Research from North Carolina State University reveals that precipitation levels during wild turkey nesting season don’t significantly impact reproductive success, challenging traditional beliefs and complicating predictions about the effects of climate change on these populations.A recent research study has discovered that rainfall during the nesting season does not impact the breeding success of wild turkeys, challenging the commonly held belief about the importance of precipitation for wild turkey nesting success. This revelation provides fresh insights into the potential effects of climate change on wild turkey populations.“We wanted to know how weather influences nesting success right now, and then use that data to assess how climate change may influence wild turkey populations in the future,” says Wesley Boone, corresponding author of a paper on the work and a postdoctoral researcher at North Carolina State University.“Wild turkeys are fairly tolerant of a wide range of conditions, but there are a host of factors that can affect their reproductive success,” says Chris Moorman, co-author of the study and a professor of forestry and environmental resources at NC State. “This work focused on two of those conditions, precipitation and temperature, and how they may influence nest survival during the incubation period.” For the study, researchers focused on daily nest survival, which is whether the eggs in the nest survive any given 24-hour period. Over the course of eight years, researchers monitored 715 turkey nests and collected daily precipitation and temperature data for each nest during the entire incubation period. For temperature, the researchers looked specifically at the extent to which temperatures at each nest varied from historical averages.The researchers analyzed all of this data to determine the extent to which precipitation and temperature were associated with daily nest survival.Findings on Precipitation and Temperature“The most surprising finding was that precipitation during nesting was not a good predictor of daily nest survival,” Moorman says. “It had been widely believed that particularly rainy weather made it more likely that eggs wouldn’t survive.”“We also found that temperatures which were higher than historical averages were associated with higher rates of daily nest survival during incubation,” says Boone. “Peak nesting season is generally in April, so we’re talking about warmer than average spring weather.”“Taken by itself, this might suggest that climate change could benefit turkey reproductive success and, by extension, turkey populations,” Moorman says. “However, we also looked at precipitation and temperature data for the months leading up to nesting season, and at the overall likelihood that a turkey nest will successfully hatch at least one egg. And when we looked at both of those datasets, things get a lot less clear.”“For example, the data suggest that more precipitation in January – long before nesting season – is associated with greater nest survival,” Boone says. “The data also suggest that higher temperatures in January are associated with worse nesting survival. But there is so much uncertainty related to those findings that it’s not clear whether there’s a real relationship there, or if it’s an anomaly. However, it does temper any enthusiasm we might have about the likelihood that climate change will benefit turkey populations.”Reference: “Robust assessment of associations between weather and eastern wild turkey nest success” by Wesley W. Boone, Christopher E. Moorman, David J. Moscicki, Bret A. Collier, Michael J. Chamberlain, Adam J. Terando and Krishna Pacifici, 15 November 2023, The Journal of Wildlife Management.DOI: 10.1002/jwmg.22524The paper was co-authored by David Moscicki, a Ph.D. student at NC State; Krishna Pacifici, an associate professor of forestry and environmental resources; Adam Terando, a research ecologist with the U.S. Geological Survey; Bret Collier, a professor of wildlife ecology at Louisiana State University; and Michael Chamberlain, the Terrell Professor of Wildlife Ecology and Management at the University of Georgia.The research was done with support from the U.S. Geological Survey’s Southeast Climate Adaptation Science Center, which is headquartered at NC State; and from the National Institute of Food and Agriculture, under McIntire Stennis Project Number 7001494. Additional support was provided by the Georgia Department of Natural Resources-Wildlife Resources Division, the Louisiana Department of Wildlife and Fisheries, the South Carolina Department of Natural Resources, the North Carolina Wildlife Resources Commission, the National Wild Turkey Federation, the United States Department of Agriculture’s Forest Service, the Warnell School of Forestry and Natural Resources at the University of Georgia and the School of Renewable Natural Resources at Louisiana State University.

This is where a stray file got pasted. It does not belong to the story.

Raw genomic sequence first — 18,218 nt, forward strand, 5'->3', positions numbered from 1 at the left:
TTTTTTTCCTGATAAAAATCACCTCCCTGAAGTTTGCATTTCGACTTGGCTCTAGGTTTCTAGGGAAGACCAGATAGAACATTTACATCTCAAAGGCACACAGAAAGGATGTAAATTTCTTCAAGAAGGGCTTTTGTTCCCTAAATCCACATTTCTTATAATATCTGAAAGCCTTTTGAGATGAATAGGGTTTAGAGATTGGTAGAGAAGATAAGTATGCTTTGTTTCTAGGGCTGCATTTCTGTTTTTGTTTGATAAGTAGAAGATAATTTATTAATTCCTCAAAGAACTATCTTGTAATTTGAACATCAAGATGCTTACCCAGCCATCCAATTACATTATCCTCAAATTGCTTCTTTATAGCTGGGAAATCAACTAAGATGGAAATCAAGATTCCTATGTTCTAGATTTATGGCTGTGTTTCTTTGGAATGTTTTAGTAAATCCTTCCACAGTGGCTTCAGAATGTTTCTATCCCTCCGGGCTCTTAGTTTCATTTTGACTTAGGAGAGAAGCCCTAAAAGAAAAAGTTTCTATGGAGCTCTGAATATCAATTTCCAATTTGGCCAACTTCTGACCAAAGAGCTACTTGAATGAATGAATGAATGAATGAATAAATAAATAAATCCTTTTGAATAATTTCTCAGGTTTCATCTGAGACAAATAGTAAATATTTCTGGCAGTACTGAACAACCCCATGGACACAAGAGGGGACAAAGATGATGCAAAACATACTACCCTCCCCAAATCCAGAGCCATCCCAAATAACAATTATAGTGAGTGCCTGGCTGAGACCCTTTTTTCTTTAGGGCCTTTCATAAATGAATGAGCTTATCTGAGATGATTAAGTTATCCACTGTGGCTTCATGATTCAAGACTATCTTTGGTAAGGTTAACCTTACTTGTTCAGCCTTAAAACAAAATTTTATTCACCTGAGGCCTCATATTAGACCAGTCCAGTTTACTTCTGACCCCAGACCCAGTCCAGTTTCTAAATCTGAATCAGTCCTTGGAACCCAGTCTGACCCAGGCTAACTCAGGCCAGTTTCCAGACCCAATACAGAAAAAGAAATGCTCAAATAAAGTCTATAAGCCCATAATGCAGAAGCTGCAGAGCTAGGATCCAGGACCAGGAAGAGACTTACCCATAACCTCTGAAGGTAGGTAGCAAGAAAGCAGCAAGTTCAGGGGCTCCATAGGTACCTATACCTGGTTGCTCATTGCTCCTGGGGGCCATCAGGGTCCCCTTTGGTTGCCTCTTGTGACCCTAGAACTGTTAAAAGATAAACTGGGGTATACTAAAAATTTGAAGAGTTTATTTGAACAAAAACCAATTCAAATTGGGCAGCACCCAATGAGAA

Coastal women in Bangladesh face health issues due to climate change